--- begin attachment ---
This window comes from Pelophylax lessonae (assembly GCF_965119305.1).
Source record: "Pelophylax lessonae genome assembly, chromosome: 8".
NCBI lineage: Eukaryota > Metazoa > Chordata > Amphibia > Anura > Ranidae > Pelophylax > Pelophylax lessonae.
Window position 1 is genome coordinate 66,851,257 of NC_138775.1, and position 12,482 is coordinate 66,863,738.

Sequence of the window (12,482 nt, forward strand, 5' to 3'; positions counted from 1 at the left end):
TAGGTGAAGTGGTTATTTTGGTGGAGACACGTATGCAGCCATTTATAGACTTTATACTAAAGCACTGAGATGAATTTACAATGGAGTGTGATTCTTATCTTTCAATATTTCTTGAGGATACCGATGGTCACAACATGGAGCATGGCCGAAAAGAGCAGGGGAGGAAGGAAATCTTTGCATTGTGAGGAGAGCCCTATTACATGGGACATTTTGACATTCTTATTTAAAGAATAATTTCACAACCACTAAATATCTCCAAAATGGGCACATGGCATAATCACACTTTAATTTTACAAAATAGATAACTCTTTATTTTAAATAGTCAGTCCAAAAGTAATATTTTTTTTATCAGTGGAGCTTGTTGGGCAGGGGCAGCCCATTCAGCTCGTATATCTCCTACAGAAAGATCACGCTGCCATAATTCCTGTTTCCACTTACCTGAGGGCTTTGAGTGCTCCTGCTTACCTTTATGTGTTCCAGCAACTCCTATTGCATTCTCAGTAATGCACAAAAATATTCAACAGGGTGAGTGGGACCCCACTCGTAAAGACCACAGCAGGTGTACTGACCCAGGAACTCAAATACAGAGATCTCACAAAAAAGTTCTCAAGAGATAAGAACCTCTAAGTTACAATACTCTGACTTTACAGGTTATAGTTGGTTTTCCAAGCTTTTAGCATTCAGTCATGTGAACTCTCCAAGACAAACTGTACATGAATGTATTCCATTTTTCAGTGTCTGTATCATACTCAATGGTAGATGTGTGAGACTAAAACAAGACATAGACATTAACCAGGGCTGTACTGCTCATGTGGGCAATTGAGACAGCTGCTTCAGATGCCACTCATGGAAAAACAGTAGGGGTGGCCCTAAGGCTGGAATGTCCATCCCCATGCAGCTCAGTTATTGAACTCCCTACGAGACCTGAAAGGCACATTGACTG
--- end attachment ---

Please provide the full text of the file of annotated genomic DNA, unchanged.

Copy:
This window comes from Pelophylax lessonae (assembly GCF_965119305.1).
Source record: "Pelophylax lessonae genome assembly, chromosome: 8".
NCBI lineage: Eukaryota > Metazoa > Chordata > Amphibia > Anura > Ranidae > Pelophylax > Pelophylax lessonae.
Window position 1 is genome coordinate 66,851,257 of NC_138775.1, and position 12,482 is coordinate 66,863,738.

Sequence of the window (12,482 nt, forward strand, 5' to 3'; positions counted from 1 at the left end):
TAGGTGAAGTGGTTATTTTGGTGGAGACACGTATGCAGCCATTTATAGACTTTATACTAAAGCACTGAGATGAATTTACAATGGAGTGTGATTCTTATCTTTCAATATTTCTTGAGGATACCGATGGTCACAACATGGAGCATGGCCGAAAAGAGCAGGGGAGGAAGGAAATCTTTGCATTGTGAGGAGAGCCCTATTACATGGGACATTTTGACATTCTTATTTAAAGAATAATTTCACAACCACTAAATATCTCCAAAATGGGCACATGGCATAATCACACTTTAATTTTACAAAATAGATAACTCTTTATTTTAAATAGTCAGTCCAAAAGTAATATTTTTTTTATCAGTGGAGCTTGTTGGGCAGGGGCAGCCCATTCAGCTCGTATATCTCCTACAGAAAGATCACGCTGCCATAATTCCTGTTTCCACTTACCTGAGGGCTTTGAGTGCTCCTGCTTACCTTTATGTGTTCCAGCAACTCCTATTGCATTCTCAGTAATGCACAAAAATATTCAACAGGGTGAGTGGGACCCCACTCGTAAAGACCACAGCAGGTGTACTGACCCAGGAACTCAAATACAGAGATCTCACAAAAAAGTTCTCAAGAGATAAGAACCTCTAAGTTACAATACTCTGACTTTACAGGTTATAGTTGGTTTTCCAAGCTTTTAGCATTCAGTCATGTGAACTCTCCAAGACAAACTGTACATGAATGTATTCCATTTTTCAGTGTCTGTATCATACTCAATGGTAGATGTGTGAGACTAAAACAAGACATAGACATTAACCAGGGCTGTACTGCTCATGTGGGCAATTGAGACAGCTGCTTCAGATGCCACTCATGGAAAAACAGTAGGGGTGGCCCTAAGGCTGGAATGTCCATCCCCATGCAGCTCAGTTATTGAACTCCCTACGAGACCTGAAAGGCACATTGACTG